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Veta Gorner


We don’t choose the times in which we live. Sometimes all is in accord and the feeling of unison makes for a sentiment of a long and sure summer season. At other times, it feels like you might be frozen out of it, the hostility of time numbing the senses and permeating the chill deep under the skin. Until the shoots of hope signal the arrival of springtime and a new cycle will begin. The seasons never last forever. Time flies.

People quantify and specify time but largely perceive it intuitively, by internal “clocks”. Our relationship with time reflects in the colourful language we create as we incessantly record our lives against its backdrop. We move through our lifetimes bonded to our relentless real-ty and to each other by portions of time granted. Jarred and stressed by the whirlwind pace of the world.

To be pushed, pulled, twisted and turned, over and over, is a part of life. We are moved and constrained by the primary laws of materiality. So much so, humans invented morality to bestow emotional qualities onto the apathetic laws of physics. It makes us feel in control, for a time being.

In our restlessness we crave the sense of balance, a hope to fight back unforgiving reality with the power of will. But how do we keep the balance when both yourself and everything around you moves? Maybe it comes from the connections we make, both those bonding us here and now and those that stretch beyond our lifetimes. Maybe the balance comes from staying flexible and open to change. Or maybe it is in a notion that every small part’s action is followed by reaction in this complex and ever-adapting system.


To be pushed, pulled, twisted and turned, over and over, is a part of life.

Veta Gorner
veta gorner. big samsara white veta gorner. big samsara 2
"Big Samsara" (white) & (black), silkscreen, 100x100cms on AC board, ed.3  



moving parts

moving parts

veta gorner

veta gorner


Veta Gorner


in conversation:

First of all, how would you describe the aesthetic of your work?

First of all, I find it fascinating to think that the word “aesthetic” has origins in the perception of senses, it comes from the Greek “I feel, I sense”. I have been thinking lately which one of the senses has had the most grip on my imagination and, beyond the obvious ones, I will mention the sense of balance and movement. I think I am acutely aware of everything perpetually moving and would not hesitate to succumb to the idea of change and impermanence. I think that has been my preoccupation from the beginning and that continues to fascinate me still. How do we engage and respond to changes - personal, social, universal; how we communicate and relate that to others? Needless to say, for most of my own life the speed of the world has been relentlessly intensifying and has become dizzyingly fast. For me, trying to process and record some of what I can ‘feel and sense’ has become somewhat an obsession.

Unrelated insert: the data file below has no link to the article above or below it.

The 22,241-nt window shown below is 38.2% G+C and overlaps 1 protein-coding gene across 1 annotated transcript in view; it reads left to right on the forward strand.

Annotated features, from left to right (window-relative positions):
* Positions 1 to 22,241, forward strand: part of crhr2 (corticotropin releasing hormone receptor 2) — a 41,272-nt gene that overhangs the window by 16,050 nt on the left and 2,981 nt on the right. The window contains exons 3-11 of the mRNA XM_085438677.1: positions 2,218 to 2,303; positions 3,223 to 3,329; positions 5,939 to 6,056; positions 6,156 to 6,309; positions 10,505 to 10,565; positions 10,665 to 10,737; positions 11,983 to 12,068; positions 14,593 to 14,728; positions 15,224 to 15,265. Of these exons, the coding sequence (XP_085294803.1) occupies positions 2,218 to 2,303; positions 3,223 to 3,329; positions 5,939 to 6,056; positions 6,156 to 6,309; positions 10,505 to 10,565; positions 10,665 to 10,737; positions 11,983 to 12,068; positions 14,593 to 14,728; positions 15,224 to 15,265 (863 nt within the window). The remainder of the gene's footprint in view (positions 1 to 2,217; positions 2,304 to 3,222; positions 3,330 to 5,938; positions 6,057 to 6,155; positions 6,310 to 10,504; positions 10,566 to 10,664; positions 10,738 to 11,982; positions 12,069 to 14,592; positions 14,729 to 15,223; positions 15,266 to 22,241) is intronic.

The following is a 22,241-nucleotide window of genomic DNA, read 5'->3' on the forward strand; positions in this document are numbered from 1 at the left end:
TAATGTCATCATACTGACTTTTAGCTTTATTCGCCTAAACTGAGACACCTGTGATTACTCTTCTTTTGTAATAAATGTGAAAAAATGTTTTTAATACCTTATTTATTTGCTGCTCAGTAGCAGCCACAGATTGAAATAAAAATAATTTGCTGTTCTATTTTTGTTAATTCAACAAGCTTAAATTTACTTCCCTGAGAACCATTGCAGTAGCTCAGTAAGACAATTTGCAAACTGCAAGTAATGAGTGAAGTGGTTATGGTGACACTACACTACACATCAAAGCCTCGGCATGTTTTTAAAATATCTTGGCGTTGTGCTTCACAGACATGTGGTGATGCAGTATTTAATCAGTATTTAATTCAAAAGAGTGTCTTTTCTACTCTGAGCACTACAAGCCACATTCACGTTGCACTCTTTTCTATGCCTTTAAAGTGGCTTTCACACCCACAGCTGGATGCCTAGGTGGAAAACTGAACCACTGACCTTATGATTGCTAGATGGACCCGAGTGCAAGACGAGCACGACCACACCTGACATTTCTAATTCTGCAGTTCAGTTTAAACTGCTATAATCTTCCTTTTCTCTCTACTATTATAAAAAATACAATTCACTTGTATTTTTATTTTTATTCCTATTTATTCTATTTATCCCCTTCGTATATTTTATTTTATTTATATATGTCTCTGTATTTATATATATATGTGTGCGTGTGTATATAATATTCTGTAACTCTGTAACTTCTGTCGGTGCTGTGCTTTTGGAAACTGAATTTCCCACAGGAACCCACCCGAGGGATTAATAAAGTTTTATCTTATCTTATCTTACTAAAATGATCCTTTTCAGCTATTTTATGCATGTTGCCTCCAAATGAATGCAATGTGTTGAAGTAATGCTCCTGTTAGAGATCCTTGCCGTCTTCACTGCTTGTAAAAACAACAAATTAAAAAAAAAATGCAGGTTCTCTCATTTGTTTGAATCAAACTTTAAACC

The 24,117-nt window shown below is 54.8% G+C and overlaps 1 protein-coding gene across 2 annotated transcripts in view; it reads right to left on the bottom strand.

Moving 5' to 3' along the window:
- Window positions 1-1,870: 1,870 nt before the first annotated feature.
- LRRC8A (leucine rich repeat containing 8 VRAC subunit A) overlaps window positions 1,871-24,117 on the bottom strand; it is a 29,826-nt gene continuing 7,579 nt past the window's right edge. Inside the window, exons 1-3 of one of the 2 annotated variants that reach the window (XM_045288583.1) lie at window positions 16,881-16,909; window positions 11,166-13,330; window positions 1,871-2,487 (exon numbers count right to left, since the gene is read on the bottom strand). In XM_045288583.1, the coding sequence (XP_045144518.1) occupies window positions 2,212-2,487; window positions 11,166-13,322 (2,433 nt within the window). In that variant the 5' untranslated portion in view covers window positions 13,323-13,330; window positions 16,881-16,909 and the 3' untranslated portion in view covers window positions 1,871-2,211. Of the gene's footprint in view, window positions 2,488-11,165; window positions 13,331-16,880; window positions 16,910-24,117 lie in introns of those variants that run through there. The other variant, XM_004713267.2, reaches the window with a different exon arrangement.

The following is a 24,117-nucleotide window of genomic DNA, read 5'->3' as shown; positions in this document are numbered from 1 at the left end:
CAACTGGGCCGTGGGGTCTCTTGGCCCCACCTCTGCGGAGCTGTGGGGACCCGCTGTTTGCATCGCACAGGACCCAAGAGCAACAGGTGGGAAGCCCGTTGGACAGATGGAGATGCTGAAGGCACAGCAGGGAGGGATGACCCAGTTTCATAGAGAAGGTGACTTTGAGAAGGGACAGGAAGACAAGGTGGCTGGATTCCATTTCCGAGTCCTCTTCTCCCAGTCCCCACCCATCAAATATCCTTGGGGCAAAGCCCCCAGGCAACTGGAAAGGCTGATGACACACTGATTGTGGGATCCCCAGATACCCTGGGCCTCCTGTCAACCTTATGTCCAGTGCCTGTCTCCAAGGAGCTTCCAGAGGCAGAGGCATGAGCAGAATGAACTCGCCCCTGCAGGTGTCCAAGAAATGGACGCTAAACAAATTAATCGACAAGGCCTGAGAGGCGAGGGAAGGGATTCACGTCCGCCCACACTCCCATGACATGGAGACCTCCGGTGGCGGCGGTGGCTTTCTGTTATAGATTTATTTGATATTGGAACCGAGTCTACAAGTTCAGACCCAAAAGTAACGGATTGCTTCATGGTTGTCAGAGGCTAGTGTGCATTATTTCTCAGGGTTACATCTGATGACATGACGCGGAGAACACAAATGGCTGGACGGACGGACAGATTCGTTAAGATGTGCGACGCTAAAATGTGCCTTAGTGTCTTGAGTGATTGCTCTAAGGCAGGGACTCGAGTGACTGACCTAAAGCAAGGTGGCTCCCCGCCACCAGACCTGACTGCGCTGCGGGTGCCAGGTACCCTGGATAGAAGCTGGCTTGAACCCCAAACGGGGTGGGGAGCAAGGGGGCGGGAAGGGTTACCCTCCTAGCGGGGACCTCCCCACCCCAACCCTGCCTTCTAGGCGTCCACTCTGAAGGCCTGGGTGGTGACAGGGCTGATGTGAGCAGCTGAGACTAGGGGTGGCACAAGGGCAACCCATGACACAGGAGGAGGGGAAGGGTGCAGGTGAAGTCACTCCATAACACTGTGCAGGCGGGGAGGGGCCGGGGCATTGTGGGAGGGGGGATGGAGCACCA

How do this new work and this new exhibition differ from what you’ve done before? What is the overall concept, according to you?

It has been, by most accounts, an extraordinary year. So it felt imperative to me at the start of the lockdown to put aside all the conceptual ideas I might have had before and allow myself to “go with the flow” and be open and reactive. And beyond that, I really needed a sense of uncomplicated joy and a sense of balance. In a world where not much is under your control, you have to rely on the small measures of what you can master. The work grew quite organically, I started by picking an etching needle in April, and by midsummer, I had a considerable body of new works that started to gravitate around some recognizable immediate preoccupations. It has been an interesting experience to be both an "actor" in the drama we live through and a "spectator” - somehow narrating the story and the sensations of participating in the drama. And because it has only been a few months (so far), the intensity and how compressed the time felt made for an interesting backdrop to working; if anything, I knew I had to work fast.